The apps are designed to be farmsize neutral and dependent only on the interest level and technological savvy of the farmer or crop consultant. Laboski believes more people will use them as they become more comfortable with the technology. And the apps will continue to prove useful in the field, where connections can be spotty, because they do not depend on the internet after being downloaded.
In addition to producing new resources for farmers, some of the app development at CALS provides educational opportunities. All eight apps managed by the UW Nutrient and Pest Management Program were created in-house with the help of students. This can extend the amount of time it takes to move an app from concept to finished product, says Roger Schmidt, the program’s information technology specialist, but it saves a considerable amount of money and provides students with a hands-on learning experience.
Schmidt, who has been with the program for 27 years, says apps are a relatively new way for researchers to reach farmers, so he and his colleagues need to change the way they operate — just like farmers have to adapt their practices in the field.
“It’s different than doing outreach through a website or a publication or a journal,” he says. “You have to take your research or the model you might be using, and it has to work in the real world on the fly.”
To Spray, To Seed, To Start Again
One major decision many soybean farmers face each year is whether to replant if their initial crop stand appears to be coming in thin or sparse. It’s a complicated choice, and a big chunk of profit can sometimes be on the line.
The modern context in which farmers operate confounds the issue further, says Shawn Conley BS’96, MS’99, PhD’01, a professor in the Department of Agronomy and soybean and wheat specialist with the Division of Extension.
Many producers today are running larger operations and have less time on a per-acre basis to manage their crops, he says. Recognizing this, CALS delivers apps that offer farmers instantaneous data for making rapid yet informed decisions. Conley’s Soybean Replant app is a prime example.
The replant app calculates plant populations by averaging five plant-count samples taken randomly within a soybean field during various growth stages. The app then provides expected yield percentage at harvest, with or without replanting. It performs these tasks by consolidating and drawing on years of data collection and multiple research papers. To apply this knowledge to the field, all you need is a smartphone with a camera.
“You simply snap five photos, and the app does the rest,” Conley says. “It’s as easy as it sounds.”
The recommendation will rarely be to rip up a field and start over because, even if a stand comes in poorly, the crops in the field typically have a better yield potential than a totally replanted crop, he says. But sometimes it makes sense to add more seeds on top of what is growing.
Cerny, who plants about 2,000 acres between the villages of Walworth and Sharon, says a friend asked him for a recommendation on replanting his soybean field based on what he perceived as a poor stand. After analyzing the field using Conley’s replant app, Cerny advised against it.
“An agronomist was there with me, and he recommended replanting,” Cerny recalls. “I said I wasn’t so sure that was great advice. I suggested that if he was going to replant, he should leave five acres of the stand so he could compare.”
The yield turned out about the same where he replanted and where he didn’t. But the replanting added extra seed and fuel costs, so the app’s advice was sound.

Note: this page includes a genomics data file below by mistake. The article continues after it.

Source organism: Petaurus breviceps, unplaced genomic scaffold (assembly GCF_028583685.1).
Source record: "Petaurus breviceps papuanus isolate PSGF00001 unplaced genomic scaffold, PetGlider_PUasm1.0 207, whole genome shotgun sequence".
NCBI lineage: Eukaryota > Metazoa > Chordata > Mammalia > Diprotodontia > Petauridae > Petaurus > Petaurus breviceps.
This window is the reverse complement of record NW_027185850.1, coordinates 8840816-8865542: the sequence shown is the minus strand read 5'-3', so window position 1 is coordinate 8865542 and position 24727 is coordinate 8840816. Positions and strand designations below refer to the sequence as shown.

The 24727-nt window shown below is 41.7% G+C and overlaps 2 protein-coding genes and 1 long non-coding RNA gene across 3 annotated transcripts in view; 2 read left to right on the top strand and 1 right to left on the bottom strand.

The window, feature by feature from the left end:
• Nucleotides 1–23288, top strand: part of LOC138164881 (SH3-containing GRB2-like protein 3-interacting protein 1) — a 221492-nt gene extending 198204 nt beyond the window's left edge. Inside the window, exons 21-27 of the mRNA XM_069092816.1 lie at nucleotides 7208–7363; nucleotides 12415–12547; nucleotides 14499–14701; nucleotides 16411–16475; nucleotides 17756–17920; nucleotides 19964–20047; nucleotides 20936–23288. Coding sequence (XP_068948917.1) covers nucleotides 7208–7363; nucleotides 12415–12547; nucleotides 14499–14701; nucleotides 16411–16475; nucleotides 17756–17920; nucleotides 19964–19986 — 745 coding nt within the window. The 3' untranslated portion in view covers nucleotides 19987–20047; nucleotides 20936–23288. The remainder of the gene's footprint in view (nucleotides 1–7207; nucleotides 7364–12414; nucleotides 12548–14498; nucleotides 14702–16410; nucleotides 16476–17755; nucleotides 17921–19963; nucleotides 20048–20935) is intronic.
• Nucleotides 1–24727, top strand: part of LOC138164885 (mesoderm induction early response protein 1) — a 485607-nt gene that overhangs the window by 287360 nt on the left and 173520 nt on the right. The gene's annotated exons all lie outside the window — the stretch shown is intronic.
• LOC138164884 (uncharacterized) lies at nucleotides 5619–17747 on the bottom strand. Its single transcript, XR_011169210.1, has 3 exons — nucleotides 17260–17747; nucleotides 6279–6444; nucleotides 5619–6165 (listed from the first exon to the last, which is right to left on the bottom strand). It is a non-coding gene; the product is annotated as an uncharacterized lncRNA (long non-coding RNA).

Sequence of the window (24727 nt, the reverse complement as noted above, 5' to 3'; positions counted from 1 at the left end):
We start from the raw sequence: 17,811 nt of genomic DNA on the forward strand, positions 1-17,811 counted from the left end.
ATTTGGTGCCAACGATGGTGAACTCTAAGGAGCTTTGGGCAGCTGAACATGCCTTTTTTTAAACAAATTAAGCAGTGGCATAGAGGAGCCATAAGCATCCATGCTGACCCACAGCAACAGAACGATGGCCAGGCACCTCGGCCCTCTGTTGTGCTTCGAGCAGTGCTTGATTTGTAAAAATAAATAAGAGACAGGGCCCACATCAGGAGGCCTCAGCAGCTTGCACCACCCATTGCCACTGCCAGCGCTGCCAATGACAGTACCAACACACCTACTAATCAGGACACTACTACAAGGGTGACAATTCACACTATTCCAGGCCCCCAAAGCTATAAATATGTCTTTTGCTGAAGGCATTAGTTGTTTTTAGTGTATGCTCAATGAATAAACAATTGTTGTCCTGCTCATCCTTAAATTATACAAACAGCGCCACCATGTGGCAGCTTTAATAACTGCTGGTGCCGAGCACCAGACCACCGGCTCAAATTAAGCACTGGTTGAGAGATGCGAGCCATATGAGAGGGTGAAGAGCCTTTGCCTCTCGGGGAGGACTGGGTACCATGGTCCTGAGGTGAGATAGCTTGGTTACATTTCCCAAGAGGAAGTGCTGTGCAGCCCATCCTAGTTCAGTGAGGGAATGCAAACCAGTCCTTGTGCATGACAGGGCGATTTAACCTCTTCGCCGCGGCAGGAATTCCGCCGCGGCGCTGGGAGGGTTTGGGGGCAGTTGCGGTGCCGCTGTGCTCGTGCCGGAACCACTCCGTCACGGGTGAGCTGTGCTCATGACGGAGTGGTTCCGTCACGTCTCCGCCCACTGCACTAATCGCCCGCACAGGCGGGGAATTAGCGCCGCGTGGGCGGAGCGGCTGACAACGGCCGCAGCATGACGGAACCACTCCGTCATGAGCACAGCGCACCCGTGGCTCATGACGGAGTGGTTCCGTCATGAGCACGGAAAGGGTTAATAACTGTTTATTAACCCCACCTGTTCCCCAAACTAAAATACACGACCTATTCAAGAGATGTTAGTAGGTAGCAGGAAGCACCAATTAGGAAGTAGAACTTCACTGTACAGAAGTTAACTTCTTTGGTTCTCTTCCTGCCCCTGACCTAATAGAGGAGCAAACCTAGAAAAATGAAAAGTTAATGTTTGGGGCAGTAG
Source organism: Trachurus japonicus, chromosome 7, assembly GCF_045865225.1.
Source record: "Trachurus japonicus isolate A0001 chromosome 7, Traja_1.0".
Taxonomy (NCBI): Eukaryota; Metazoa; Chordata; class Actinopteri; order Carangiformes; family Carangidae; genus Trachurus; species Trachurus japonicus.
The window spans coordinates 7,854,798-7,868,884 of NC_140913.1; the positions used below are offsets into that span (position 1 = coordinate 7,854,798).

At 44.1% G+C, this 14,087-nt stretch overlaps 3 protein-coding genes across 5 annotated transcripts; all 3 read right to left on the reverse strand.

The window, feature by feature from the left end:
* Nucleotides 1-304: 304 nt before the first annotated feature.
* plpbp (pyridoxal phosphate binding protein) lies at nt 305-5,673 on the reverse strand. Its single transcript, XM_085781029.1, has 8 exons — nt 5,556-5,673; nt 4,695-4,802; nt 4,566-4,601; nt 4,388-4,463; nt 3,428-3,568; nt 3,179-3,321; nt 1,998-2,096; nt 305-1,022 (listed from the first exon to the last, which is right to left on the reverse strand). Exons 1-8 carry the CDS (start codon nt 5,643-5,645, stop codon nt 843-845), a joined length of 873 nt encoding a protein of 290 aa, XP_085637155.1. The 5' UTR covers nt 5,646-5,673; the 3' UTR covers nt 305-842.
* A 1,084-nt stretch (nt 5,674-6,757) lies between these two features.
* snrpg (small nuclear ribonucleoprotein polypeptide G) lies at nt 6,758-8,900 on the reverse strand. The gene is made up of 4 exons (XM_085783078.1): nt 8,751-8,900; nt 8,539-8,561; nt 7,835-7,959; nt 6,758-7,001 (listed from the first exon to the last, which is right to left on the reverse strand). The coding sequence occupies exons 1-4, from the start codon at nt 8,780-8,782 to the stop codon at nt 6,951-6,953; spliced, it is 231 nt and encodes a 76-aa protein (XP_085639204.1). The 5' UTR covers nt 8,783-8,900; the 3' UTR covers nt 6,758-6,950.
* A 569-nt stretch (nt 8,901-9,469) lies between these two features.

As weather patterns have migrated to less frequent, more intense rainfall events, pounding rains sometimes seal the soil and hinder soybean emergence, Conley says. This intensifies the need to make quick decisions in the field, and for this purpose, apps backed by CALS research can deliver.
“I’ve been giving farmers these replant recommendations for years, and they didn’t believe me. But now that I put it into a phone it’s got to be right,” he jokes.
Conley, who grew up on a dairy farm near Browntown in Green County, had several sales internships in college but felt odd making recommendations when he knew the product he was selling wasn’t necessarily the best option. That led him into the research arena and, eventually, into academia.
“This is where academic freedom is so important,” he says. “If I have a strong data set, I can make recommendations that, ‘Yes, this product or practice works,’ or, just as importantly, ‘No, this product or practice does not work or doesn’t have a positive return on investment for Wisconsin farmers.’ That ability to deliver unbiased recommendations to Wisconsin farmers is vital and at the core of the Wisconsin Idea.”
Schmidt, the IT specialist, says apps like Conley’s get downloaded all year round as farmers and crop consultants analyze them for their usefulness. He estimates that a couple hundred Wisconsin soybean growers will use the Soybean Replant app during the growing season.
Seeding and replanting are two aspects of soybean management; disease prevention is another. In addition to Sporecaster, Smith, with the help of agricultural and applied economics professor Paul Mitchell, has developed one other app that helps farmers deal with white mold infestations in their fields.
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While Sporecaster helps farmers determine when or if they should be applying a fungicide to prevent white mold, Sporebuster can help determine which fungicide program would be the most profitable. Farmers enter their expected soybean price, expected yield, and treatment cost, and the app instantly compares 10 different treatment plans to determine the average net gain and break-even probability of each.
After the 2015, 2016, and 2017 growing seasons saw significant outbreaks of white mold, farmers were quite interested in getting the white mold apps developed, Smith says. This includes Jonathan Gibbs, a crop farmer from Beaver Dam, who is convinced that the white mold apps could help improve his profitability.